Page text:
One of the most important decisions you can make for yourself is to get help for your addiction. Selecting a treatment program can be overwhelming. This is an important decision and should be thought about thoroughly. It can be difficult, but it’s vital to answer the following questions honestly. Your answers will help you decide which treatment option gives you the best chances at complete recovery.
- Can you leave your job or school?
- Do you have a strong and sober support system?
- Do you have any co-occurring mental health disorders?
- Will you have help with childcare while you’re in treatment?
- Are any family members abusing substances around you?
- Is your home environment stable, supportive, and sober?
- Can you resist the temptations and triggers that can lead to relapse?
- Can you afford the cost of inpatient treatment for substance abuse?
- Do you have reliable transportation to treatment?
- Do you need special assistance, such as handicap assistance or gender-specific treatment?
You should also consider these points when deciding between inpatient vs. outpatient drug rehab:
- The treatment program you choose should treat the physical and psychological aspects of addiction – Research shows that when you address both your physical and psychological addiction-related issues, you reduce the chances of relapsing. You must select a facility that offers complete treatment.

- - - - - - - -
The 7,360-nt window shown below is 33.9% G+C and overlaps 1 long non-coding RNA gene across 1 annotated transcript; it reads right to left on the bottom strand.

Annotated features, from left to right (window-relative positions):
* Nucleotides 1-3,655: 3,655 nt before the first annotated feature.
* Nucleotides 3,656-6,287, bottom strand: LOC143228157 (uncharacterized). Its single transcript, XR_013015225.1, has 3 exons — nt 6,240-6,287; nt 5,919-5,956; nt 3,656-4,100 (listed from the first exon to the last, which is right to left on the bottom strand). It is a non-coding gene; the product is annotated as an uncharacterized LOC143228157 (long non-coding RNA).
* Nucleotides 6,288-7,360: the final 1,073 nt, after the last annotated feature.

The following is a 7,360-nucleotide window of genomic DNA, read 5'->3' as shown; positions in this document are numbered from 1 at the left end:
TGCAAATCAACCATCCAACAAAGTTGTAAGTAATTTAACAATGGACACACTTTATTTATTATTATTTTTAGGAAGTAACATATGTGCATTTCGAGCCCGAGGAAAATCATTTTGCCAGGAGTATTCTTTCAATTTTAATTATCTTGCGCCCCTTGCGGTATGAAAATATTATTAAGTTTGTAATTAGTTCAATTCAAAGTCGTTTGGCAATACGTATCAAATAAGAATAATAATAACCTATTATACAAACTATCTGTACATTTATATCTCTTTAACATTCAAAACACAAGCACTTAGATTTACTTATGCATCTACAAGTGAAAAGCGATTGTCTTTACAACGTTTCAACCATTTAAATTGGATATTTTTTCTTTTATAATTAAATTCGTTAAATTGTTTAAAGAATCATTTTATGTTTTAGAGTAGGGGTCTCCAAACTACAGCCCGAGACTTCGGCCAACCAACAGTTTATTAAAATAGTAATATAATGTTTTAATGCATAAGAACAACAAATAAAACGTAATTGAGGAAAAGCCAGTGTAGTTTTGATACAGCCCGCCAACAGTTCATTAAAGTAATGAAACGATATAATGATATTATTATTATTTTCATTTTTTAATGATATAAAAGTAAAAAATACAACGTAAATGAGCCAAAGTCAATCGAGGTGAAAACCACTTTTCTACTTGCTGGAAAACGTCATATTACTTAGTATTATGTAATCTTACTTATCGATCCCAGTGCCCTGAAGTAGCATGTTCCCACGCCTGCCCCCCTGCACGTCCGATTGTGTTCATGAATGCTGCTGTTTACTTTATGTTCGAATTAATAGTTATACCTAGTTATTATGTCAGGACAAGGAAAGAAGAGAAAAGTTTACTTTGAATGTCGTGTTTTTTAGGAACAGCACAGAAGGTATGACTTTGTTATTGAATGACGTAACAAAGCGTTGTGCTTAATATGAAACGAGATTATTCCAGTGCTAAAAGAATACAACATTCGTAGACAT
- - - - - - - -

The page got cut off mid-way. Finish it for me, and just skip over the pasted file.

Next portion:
- Choosing a treatment center that is accredited is vital – It’s also important to make sure the therapists that are treating you are licensed or certified in treating substance use disorders. The treatment center that you attend and the therapists there should have their certificates displayed. If they don’t, you should ask them about their certificates. You can visit the National Review of State Alcohol and Drug Treatment Programs to confirm what certifications your state requires.
How Long Does Treatment Take?
According to the National Institute of Drug Abuse, the longer you stay in treatment, the better the recovery outcome. You should remain in a treatment program for a minimum of 30 days.
Studies show 90 days of treatment is conducive to lifelong sobriety. 90 days of treatment doesn’t have to all be done in inpatient treatment. The 90 days can include transitioning into outpatient treatment.
Some individuals require a more extended stay in inpatient treatment for substance abuse before they transition into outpatient drug rehab. Both inpatient treatment and outpatient drug rehab can help you develop a relapse prevention plan. But if you do relapse, inpatient and outpatient rehab offer additional support to get you back on track.
There are a variety of treatment program lengths. The length of time that you should spend in treatment is based on the type and duration of your addiction and any co-occurring disorders that you may suffer from. Treatment programs include: